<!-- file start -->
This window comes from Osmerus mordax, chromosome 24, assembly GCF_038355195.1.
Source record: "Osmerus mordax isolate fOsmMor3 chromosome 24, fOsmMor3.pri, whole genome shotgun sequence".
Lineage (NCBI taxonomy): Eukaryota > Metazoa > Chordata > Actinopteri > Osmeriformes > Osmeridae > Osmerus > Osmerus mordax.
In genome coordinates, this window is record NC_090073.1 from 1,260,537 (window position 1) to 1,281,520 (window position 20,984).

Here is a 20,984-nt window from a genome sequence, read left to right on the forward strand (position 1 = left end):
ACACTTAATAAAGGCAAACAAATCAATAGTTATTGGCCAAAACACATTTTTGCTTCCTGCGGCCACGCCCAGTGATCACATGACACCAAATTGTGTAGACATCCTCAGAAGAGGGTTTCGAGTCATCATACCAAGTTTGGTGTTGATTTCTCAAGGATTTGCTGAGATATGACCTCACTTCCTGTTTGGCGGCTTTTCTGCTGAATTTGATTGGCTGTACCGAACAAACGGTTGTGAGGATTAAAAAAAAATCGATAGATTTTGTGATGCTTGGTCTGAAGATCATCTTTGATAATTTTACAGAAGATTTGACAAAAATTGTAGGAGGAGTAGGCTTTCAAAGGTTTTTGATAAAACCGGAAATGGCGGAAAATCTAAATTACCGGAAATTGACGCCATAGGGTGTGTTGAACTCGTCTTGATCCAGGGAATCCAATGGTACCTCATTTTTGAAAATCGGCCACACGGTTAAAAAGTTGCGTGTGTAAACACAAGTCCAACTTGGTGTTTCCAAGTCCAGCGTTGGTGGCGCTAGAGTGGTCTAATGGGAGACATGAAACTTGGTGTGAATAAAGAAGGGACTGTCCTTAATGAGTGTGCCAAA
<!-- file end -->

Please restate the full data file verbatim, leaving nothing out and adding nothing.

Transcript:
This window comes from Osmerus mordax, chromosome 24, assembly GCF_038355195.1.
Source record: "Osmerus mordax isolate fOsmMor3 chromosome 24, fOsmMor3.pri, whole genome shotgun sequence".
Lineage (NCBI taxonomy): Eukaryota > Metazoa > Chordata > Actinopteri > Osmeriformes > Osmeridae > Osmerus > Osmerus mordax.
In genome coordinates, this window is record NC_090073.1 from 1,260,537 (window position 1) to 1,281,520 (window position 20,984).

Here is a 20,984-nt window from a genome sequence, read left to right on the forward strand (position 1 = left end):
ACACTTAATAAAGGCAAACAAATCAATAGTTATTGGCCAAAACACATTTTTGCTTCCTGCGGCCACGCCCAGTGATCACATGACACCAAATTGTGTAGACATCCTCAGAAGAGGGTTTCGAGTCATCATACCAAGTTTGGTGTTGATTTCTCAAGGATTTGCTGAGATATGACCTCACTTCCTGTTTGGCGGCTTTTCTGCTGAATTTGATTGGCTGTACCGAACAAACGGTTGTGAGGATTAAAAAAAAATCGATAGATTTTGTGATGCTTGGTCTGAAGATCATCTTTGATAATTTTACAGAAGATTTGACAAAAATTGTAGGAGGAGTAGGCTTTCAAAGGTTTTTGATAAAACCGGAAATGGCGGAAAATCTAAATTACCGGAAATTGACGCCATAGGGTGTGTTGAACTCGTCTTGATCCAGGGAATCCAATGGTACCTCATTTTTGAAAATCGGCCACACGGTTAAAAAGTTGCGTGTGTAAACACAAGTCCAACTTGGTGTTTCCAAGTCCAGCGTTGGTGGCGCTAGAGTGGTCTAATGGGAGACATGAAACTTGGTGTGAATAAAGAAGGGACTGTCCTTAATGAGTGTGCCAAA